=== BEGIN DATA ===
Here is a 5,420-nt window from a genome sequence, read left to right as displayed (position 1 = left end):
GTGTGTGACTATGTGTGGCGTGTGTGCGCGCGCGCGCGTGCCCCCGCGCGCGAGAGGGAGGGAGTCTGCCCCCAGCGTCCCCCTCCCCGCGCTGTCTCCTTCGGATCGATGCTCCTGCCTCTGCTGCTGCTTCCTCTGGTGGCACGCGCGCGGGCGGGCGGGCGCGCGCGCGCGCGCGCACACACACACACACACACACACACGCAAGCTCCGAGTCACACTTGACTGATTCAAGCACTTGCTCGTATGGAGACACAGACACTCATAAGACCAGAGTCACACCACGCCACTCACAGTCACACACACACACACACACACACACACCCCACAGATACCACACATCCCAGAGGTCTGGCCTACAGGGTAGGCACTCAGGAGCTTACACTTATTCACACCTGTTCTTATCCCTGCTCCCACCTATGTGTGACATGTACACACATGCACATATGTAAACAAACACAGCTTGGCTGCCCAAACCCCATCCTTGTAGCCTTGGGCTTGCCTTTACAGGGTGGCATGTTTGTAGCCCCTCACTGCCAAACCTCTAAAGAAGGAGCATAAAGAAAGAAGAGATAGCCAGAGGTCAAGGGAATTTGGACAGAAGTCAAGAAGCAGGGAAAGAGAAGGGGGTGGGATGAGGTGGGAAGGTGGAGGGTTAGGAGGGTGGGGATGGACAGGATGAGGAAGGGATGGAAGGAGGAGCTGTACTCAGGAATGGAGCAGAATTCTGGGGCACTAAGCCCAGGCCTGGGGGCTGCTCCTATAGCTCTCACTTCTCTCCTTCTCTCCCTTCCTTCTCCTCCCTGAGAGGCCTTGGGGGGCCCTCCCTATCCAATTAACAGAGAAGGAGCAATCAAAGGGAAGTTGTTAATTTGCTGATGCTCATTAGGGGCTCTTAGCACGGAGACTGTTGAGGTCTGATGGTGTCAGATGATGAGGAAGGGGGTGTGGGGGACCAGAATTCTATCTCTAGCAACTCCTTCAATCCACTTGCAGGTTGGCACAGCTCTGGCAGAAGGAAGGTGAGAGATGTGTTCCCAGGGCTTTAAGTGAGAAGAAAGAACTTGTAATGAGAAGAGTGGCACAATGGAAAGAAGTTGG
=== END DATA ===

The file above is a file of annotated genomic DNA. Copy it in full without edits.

Here is a 5,420-nt window from a genome sequence, read left to right as displayed (position 1 = left end):
GTGTGTGACTATGTGTGGCGTGTGTGCGCGCGCGCGCGTGCCCCCGCGCGCGAGAGGGAGGGAGTCTGCCCCCAGCGTCCCCCTCCCCGCGCTGTCTCCTTCGGATCGATGCTCCTGCCTCTGCTGCTGCTTCCTCTGGTGGCACGCGCGCGGGCGGGCGGGCGCGCGCGCGCGCGCGCACACACACACACACACACACACACGCAAGCTCCGAGTCACACTTGACTGATTCAAGCACTTGCTCGTATGGAGACACAGACACTCATAAGACCAGAGTCACACCACGCCACTCACAGTCACACACACACACACACACACACACACCCCACAGATACCACACATCCCAGAGGTCTGGCCTACAGGGTAGGCACTCAGGAGCTTACACTTATTCACACCTGTTCTTATCCCTGCTCCCACCTATGTGTGACATGTACACACATGCACATATGTAAACAAACACAGCTTGGCTGCCCAAACCCCATCCTTGTAGCCTTGGGCTTGCCTTTACAGGGTGGCATGTTTGTAGCCCCTCACTGCCAAACCTCTAAAGAAGGAGCATAAAGAAAGAAGAGATAGCCAGAGGTCAAGGGAATTTGGACAGAAGTCAAGAAGCAGGGAAAGAGAAGGGGGTGGGATGAGGTGGGAAGGTGGAGGGTTAGGAGGGTGGGGATGGACAGGATGAGGAAGGGATGGAAGGAGGAGCTGTACTCAGGAATGGAGCAGAATTCTGGGGCACTAAGCCCAGGCCTGGGGGCTGCTCCTATAGCTCTCACTTCTCTCCTTCTCTCCCTTCCTTCTCCTCCCTGAGAGGCCTTGGGGGGCCCTCCCTATCCAATTAACAGAGAAGGAGCAATCAAAGGGAAGTTGTTAATTTGCTGATGCTCATTAGGGGCTCTTAGCACGGAGACTGTTGAGGTCTGATGGTGTCAGATGATGAGGAAGGGGGTGTGGGGGACCAGAATTCTATCTCTAGCAACTCCTTCAATCCACTTGCAGGTTGGCACAGCTCTGGCAGAAGGAAGGTGAGAGATGTGTTCCCAGGGCTTTAAGTGAGAAGAAAGAACTTGTAATGAGAAGAGTGGCACAATGGAAAGAAGTTGG